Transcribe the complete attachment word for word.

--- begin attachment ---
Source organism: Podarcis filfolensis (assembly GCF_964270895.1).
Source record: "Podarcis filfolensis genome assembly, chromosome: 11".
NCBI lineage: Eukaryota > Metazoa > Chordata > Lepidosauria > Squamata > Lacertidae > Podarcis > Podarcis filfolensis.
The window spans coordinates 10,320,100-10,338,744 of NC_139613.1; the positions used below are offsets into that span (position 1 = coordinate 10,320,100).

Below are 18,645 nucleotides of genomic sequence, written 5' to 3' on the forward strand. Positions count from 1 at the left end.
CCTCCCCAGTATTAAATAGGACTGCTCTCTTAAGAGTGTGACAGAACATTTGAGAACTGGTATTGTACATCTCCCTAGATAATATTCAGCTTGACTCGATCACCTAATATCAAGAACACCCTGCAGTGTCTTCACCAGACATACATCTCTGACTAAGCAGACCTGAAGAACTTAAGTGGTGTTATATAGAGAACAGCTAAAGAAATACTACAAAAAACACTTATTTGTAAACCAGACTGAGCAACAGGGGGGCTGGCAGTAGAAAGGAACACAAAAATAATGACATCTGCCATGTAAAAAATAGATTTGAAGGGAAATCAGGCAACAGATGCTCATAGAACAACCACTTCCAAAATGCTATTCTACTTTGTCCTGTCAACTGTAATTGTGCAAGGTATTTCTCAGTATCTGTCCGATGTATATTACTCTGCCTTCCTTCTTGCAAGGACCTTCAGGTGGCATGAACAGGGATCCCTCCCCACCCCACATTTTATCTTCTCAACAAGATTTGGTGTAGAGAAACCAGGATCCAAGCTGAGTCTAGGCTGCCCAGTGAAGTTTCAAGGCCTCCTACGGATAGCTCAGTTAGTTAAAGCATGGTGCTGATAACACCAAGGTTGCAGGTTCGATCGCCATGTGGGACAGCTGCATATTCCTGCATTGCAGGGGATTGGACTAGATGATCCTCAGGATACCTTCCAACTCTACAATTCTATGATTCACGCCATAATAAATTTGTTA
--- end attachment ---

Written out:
Source organism: Podarcis filfolensis (assembly GCF_964270895.1).
Source record: "Podarcis filfolensis genome assembly, chromosome: 11".
NCBI lineage: Eukaryota > Metazoa > Chordata > Lepidosauria > Squamata > Lacertidae > Podarcis > Podarcis filfolensis.
The window spans coordinates 10,320,100-10,338,744 of NC_139613.1; the positions used below are offsets into that span (position 1 = coordinate 10,320,100).

Below are 18,645 nucleotides of genomic sequence, written 5' to 3' on the forward strand. Positions count from 1 at the left end.
CCTCCCCAGTATTAAATAGGACTGCTCTCTTAAGAGTGTGACAGAACATTTGAGAACTGGTATTGTACATCTCCCTAGATAATATTCAGCTTGACTCGATCACCTAATATCAAGAACACCCTGCAGTGTCTTCACCAGACATACATCTCTGACTAAGCAGACCTGAAGAACTTAAGTGGTGTTATATAGAGAACAGCTAAAGAAATACTACAAAAAACACTTATTTGTAAACCAGACTGAGCAACAGGGGGGCTGGCAGTAGAAAGGAACACAAAAATAATGACATCTGCCATGTAAAAAATAGATTTGAAGGGAAATCAGGCAACAGATGCTCATAGAACAACCACTTCCAAAATGCTATTCTACTTTGTCCTGTCAACTGTAATTGTGCAAGGTATTTCTCAGTATCTGTCCGATGTATATTACTCTGCCTTCCTTCTTGCAAGGACCTTCAGGTGGCATGAACAGGGATCCCTCCCCACCCCACATTTTATCTTCTCAACAAGATTTGGTGTAGAGAAACCAGGATCCAAGCTGAGTCTAGGCTGCCCAGTGAAGTTTCAAGGCCTCCTACGGATAGCTCAGTTAGTTAAAGCATGGTGCTGATAACACCAAGGTTGCAGGTTCGATCGCCATGTGGGACAGCTGCATATTCCTGCATTGCAGGGGATTGGACTAGATGATCCTCAGGATACCTTCCAACTCTACAATTCTATGATTCACGCCATAATAAATTTGTTA